Thursday, December 18th2.2°C
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Behind The Wheel

Blame the road maintenance

 
I exchanged Tweets last week with a commercial truck driver who was less than impressed with the winter maintenance of BC's highways. There is no doubt in my mind that when your livelihood depends on being able to keep your truck moving road maintenance is a subject near and dear to your heart. My question is, was this gentleman speaking from emotion or was he being realistic?
 
If money was no object, we could hire enough people and equipment that snow removal vehicles would pass by you on any highway in BC like transit buses in downtown Vancouver at rush hour. This is not realistic of course. Our taxes would not support it and what would you do with all that manpower and machinery when the snow wasn't falling?
 
When I travel in winter, part of the plan includes the decision on whether it is appropriate to travel at all. If it is, and I run into an unforeseen situation, it's up to me to have some stake in being able to look after myself. Good winter tires, chains, jumper cables, a shovel, some sand, breakdown warnings, you get the idea. I cannot and should not place 100% of the job on the shoulders of the road maintenance contractors.
 
Yes, sometimes road maintenance is not ideal. People get sick and can't come to work, equipment breaks down and Mother Nature just dumps more snow out of the sky than even the best can cope with. It's all a compromise and in my experience the crews seem to do quite well more often than not. Enough that I am still procrastinating about buying the set of chains for my truck that I swore I would by after getting stuck on an unploughed road a couple of years ago.
 
 
The author is a retired constable with many years of traffic law enforcement experience. To comment or learn more, please visit drivesmartbc.ca.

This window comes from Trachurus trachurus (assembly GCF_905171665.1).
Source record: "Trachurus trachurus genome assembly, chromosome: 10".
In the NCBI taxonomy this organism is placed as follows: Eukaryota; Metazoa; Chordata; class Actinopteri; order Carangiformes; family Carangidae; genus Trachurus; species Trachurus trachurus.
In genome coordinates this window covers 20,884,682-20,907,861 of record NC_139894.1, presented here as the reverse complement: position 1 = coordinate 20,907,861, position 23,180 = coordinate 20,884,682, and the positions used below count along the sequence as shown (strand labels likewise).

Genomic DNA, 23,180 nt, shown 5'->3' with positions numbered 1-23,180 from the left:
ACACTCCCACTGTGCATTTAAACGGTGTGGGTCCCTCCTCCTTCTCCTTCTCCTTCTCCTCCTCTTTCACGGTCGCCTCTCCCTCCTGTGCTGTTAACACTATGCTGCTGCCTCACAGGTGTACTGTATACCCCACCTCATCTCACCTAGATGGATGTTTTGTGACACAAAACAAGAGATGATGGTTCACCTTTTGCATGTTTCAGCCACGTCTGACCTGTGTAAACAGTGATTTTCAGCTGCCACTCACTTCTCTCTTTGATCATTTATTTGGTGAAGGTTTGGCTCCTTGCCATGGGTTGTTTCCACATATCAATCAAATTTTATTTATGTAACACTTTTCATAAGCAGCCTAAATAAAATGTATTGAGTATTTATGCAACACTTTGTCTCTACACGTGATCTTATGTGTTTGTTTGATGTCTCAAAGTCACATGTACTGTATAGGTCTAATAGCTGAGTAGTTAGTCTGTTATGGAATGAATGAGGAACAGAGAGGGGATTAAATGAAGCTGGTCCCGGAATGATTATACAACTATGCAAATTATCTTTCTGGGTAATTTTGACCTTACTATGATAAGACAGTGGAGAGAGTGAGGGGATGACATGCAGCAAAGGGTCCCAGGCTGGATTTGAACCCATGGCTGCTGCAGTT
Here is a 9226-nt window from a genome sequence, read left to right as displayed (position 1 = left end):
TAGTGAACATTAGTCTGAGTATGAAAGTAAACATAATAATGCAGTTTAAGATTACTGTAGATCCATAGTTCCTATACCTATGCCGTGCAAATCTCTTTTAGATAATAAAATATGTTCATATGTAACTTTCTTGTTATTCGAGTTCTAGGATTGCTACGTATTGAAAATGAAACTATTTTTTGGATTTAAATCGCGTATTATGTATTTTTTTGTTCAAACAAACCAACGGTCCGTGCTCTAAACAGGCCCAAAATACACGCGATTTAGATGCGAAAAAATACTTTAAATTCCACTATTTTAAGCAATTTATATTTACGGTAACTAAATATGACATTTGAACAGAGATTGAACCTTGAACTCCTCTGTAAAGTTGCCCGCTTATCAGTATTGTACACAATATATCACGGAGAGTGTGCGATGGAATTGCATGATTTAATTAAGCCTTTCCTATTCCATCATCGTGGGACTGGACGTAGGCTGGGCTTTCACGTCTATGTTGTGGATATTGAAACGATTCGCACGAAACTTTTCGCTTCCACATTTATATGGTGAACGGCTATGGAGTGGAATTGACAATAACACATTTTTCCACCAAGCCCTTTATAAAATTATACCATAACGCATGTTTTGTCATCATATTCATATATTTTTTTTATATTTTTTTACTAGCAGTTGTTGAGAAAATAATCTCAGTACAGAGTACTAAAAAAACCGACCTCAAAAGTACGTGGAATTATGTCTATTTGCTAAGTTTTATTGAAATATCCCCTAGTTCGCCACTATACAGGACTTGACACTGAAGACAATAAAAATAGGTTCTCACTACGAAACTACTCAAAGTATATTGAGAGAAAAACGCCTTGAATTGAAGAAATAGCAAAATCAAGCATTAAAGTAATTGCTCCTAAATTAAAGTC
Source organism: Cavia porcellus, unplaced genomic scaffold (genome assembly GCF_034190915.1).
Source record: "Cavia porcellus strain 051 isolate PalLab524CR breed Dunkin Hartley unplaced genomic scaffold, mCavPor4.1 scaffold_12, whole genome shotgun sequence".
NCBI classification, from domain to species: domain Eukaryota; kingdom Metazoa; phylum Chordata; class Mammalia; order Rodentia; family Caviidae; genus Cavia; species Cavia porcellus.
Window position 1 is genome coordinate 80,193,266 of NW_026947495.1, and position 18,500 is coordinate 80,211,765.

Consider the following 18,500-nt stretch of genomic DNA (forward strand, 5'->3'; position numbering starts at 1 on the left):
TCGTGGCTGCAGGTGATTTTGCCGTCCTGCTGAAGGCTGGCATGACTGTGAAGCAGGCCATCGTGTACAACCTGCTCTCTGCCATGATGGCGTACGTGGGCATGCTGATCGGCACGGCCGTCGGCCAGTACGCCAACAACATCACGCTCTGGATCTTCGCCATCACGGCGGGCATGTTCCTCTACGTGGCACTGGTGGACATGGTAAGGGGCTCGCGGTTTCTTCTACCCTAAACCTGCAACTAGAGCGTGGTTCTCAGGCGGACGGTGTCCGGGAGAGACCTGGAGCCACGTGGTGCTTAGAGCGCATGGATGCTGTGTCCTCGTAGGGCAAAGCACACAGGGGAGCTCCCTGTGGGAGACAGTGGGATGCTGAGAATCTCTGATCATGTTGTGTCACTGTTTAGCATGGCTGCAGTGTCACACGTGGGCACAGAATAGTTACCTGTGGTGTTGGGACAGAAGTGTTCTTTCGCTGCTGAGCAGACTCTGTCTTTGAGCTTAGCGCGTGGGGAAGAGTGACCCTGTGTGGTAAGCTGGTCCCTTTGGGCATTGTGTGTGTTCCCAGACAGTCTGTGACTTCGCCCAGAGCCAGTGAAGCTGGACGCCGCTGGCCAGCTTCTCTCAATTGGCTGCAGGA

Mobility scooters: Use, misuse & abuse

Life must present quite a challenge when you are no longer able to walk very far under your own power. The mobility scooter is a blessing for those who can afford one. It gives much greater range than predecessors that were powered for however long your arms could push. In fact, I checked a man zooming down the side of a freeway in a shiny new one. The vendor had promised him a range of 17 kilometers and he was testing the truth of it.

Pedestrians, and the law considers the disabled person in a mobility scooter as a pedestrian, often take risks and fail to follow the rules. I've even seen scooters being driven like a car, the driver calmly sitting in the middle of the lane at a four way stop, left hand signal light on waiting his turn. Of course, this is not how it is supposed to be done and invites a collision.

When the sidewalk is present and passable, this is where the scooter operator must be. Otherwise, the left edge of the roadway facing traffic like any other pedestrian is where to "walk."

Having said that, I've noticed that many homeowners have planted trees and hedges at the edge of the sidewalk in front of their homes. If proper maintenance is not done, these plants soon encroach on the sidewalk and prevent scooter operators from using it. I'm nimble enough to walk around, but there may not be an opportunity for the scooter operator to follow suit. Take a careful look at your landscaping and trim it if needed. There's no sense causing a problem for others or having bylaw enforcement knocking on your door.

 

The author is a retired constable with many years of traffic law enforcement experience. To comment or learn more, please visit drivesmartbc.ca.



Pedestrians: vulnerable road users

 
Yesterday in a four hour period @ScanBC reported a half dozen vehicle / pedestrian collisions around the province on Twitter. Today while out walking during my lunch hour I watched a woman jogging with her back to traffic, in the lane instead of on the sidewalk, while wearing earbuds. A van squeezed between me and the curb as I crossed an intersection on the walk to my vehicle to get home. Are you surprised that these collisions are occurring?